I call bullshit on two grounds. There’s nothing in the raw data that is a Trade Secret or of commercial significance [unless you consider keeping secret that the drug doesn't much work of commercial significance]. Second, making this information available is definitely "necessary to protect the public." I’m obviously not a person to mess with World Trade Organization agreements or International Intellectual Property law, so I pass these references on to anyone who is so inclined…
  1.  
    Steve Lucas
    June 11, 2014 | 8:33 AM
     
  2.  
    June 11, 2014 | 3:19 PM
     

    Of course lack of efficacy is commercially significant, as is adverse event detail.

    Regulatory organizations are sensitive to the need of pharmaceutical companies to make unfounded claims about their products in order to be profitable and continue to be in business. They’re all in it together to keep business humming. Injured people are just so much roadkill.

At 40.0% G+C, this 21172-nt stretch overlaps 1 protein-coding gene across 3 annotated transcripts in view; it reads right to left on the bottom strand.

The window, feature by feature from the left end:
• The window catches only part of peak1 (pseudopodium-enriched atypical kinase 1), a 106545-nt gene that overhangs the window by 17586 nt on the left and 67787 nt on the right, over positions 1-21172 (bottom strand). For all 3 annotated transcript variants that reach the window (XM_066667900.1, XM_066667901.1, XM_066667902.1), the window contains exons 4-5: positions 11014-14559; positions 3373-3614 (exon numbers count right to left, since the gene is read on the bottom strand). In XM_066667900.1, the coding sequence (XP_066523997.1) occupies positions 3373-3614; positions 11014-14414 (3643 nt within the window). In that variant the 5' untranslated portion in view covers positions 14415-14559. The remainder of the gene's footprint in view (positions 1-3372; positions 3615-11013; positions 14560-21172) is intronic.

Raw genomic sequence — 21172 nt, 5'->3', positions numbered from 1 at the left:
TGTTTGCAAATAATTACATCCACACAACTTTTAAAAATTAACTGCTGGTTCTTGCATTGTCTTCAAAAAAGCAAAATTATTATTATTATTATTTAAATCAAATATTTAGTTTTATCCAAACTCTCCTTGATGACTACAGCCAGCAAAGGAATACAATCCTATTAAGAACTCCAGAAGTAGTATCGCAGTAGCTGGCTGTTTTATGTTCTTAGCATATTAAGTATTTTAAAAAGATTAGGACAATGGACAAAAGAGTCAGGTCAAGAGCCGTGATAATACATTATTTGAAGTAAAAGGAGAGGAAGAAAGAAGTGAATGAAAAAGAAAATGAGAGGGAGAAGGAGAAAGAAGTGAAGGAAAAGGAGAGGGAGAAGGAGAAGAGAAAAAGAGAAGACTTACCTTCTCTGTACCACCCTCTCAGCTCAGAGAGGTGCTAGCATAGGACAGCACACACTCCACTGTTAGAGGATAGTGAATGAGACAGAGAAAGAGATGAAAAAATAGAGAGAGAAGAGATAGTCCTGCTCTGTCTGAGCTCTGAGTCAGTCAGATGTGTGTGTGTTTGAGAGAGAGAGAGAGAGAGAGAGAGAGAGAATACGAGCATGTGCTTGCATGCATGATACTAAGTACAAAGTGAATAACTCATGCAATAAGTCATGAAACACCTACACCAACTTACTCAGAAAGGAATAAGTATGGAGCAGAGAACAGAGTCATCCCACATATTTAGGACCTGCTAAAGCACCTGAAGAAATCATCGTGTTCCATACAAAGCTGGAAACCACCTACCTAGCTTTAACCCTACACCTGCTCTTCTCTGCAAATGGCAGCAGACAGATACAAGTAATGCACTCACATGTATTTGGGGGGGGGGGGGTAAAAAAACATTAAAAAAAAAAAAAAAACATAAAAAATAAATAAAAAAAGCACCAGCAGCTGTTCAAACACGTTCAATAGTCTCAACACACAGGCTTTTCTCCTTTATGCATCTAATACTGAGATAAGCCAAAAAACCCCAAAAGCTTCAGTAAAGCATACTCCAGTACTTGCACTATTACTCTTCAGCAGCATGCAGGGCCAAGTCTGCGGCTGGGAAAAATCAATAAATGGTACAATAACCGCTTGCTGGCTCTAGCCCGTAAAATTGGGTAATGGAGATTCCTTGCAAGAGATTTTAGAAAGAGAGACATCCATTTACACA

3.  
    June 11, 2014 | 3:21 PM
     

    Oh, forgot to add — in the “religion of the free market” worldview, keeping business humming despite incidental roadkill is in the interest of the greater good, so it does protect the public job-wise, investment-wise, etc.

  4.  
    Arby
    June 12, 2014 | 11:18 AM
     

    Depending on the perceived threat, any law or statute at their disposal even if it only marginally applies is fair game for setting precedents in their favor. I expect we’ll see the game of whack-a-mole continue for some time.